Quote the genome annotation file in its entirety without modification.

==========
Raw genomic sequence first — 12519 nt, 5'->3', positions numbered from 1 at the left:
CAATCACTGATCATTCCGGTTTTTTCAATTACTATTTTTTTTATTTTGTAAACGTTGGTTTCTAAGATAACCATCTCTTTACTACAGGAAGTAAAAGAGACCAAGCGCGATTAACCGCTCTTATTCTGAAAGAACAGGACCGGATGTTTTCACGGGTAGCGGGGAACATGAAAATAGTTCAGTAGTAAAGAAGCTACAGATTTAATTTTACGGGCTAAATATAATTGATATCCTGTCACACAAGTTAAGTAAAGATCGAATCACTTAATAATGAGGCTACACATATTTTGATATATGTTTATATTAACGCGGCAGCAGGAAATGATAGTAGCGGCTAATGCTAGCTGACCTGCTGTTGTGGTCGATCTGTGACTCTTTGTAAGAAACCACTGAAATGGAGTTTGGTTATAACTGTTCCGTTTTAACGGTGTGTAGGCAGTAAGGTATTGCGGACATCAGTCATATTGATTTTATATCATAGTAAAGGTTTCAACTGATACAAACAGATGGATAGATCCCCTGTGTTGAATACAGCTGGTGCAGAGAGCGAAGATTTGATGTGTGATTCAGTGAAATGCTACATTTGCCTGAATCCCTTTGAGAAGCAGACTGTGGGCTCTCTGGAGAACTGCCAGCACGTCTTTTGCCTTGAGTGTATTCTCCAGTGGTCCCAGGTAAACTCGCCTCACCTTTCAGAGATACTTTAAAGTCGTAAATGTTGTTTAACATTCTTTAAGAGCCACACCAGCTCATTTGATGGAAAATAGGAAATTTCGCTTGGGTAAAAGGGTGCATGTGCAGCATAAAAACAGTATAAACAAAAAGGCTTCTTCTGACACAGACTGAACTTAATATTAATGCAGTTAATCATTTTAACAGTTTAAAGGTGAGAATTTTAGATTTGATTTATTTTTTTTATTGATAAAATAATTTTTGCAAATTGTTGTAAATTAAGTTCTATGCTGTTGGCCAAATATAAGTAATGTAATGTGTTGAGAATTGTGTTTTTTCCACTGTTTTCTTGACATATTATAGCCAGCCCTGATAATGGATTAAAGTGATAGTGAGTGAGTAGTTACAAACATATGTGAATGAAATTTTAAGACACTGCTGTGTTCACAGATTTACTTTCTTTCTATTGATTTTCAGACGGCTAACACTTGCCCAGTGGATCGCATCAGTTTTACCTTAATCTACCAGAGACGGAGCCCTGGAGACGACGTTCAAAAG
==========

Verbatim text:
Raw genomic sequence first — 12519 nt, 5'->3', positions numbered from 1 at the left:
CAATCACTGATCATTCCGGTTTTTTCAATTACTATTTTTTTTATTTTGTAAACGTTGGTTTCTAAGATAACCATCTCTTTACTACAGGAAGTAAAAGAGACCAAGCGCGATTAACCGCTCTTATTCTGAAAGAACAGGACCGGATGTTTTCACGGGTAGCGGGGAACATGAAAATAGTTCAGTAGTAAAGAAGCTACAGATTTAATTTTACGGGCTAAATATAATTGATATCCTGTCACACAAGTTAAGTAAAGATCGAATCACTTAATAATGAGGCTACACATATTTTGATATATGTTTATATTAACGCGGCAGCAGGAAATGATAGTAGCGGCTAATGCTAGCTGACCTGCTGTTGTGGTCGATCTGTGACTCTTTGTAAGAAACCACTGAAATGGAGTTTGGTTATAACTGTTCCGTTTTAACGGTGTGTAGGCAGTAAGGTATTGCGGACATCAGTCATATTGATTTTATATCATAGTAAAGGTTTCAACTGATACAAACAGATGGATAGATCCCCTGTGTTGAATACAGCTGGTGCAGAGAGCGAAGATTTGATGTGTGATTCAGTGAAATGCTACATTTGCCTGAATCCCTTTGAGAAGCAGACTGTGGGCTCTCTGGAGAACTGCCAGCACGTCTTTTGCCTTGAGTGTATTCTCCAGTGGTCCCAGGTAAACTCGCCTCACCTTTCAGAGATACTTTAAAGTCGTAAATGTTGTTTAACATTCTTTAAGAGCCACACCAGCTCATTTGATGGAAAATAGGAAATTTCGCTTGGGTAAAAGGGTGCATGTGCAGCATAAAAACAGTATAAACAAAAAGGCTTCTTCTGACACAGACTGAACTTAATATTAATGCAGTTAATCATTTTAACAGTTTAAAGGTGAGAATTTTAGATTTGATTTATTTTTTTTATTGATAAAATAATTTTTGCAAATTGTTGTAAATTAAGTTCTATGCTGTTGGCCAAATATAAGTAATGTAATGTGTTGAGAATTGTGTTTTTTCCACTGTTTTCTTGACATATTATAGCCAGCCCTGATAATGGATTAAAGTGATAGTGAGTGAGTAGTTACAAACATATGTGAATGAAATTTTAAGACACTGCTGTGTTCACAGATTTACTTTCTTTCTATTGATTTTCAGACGGCTAACACTTGCCCAGTGGATCGCATCAGTTTTACCTTAATCTACCAGAGACGGAGCCCTGGAGACGACGTTCAAAAG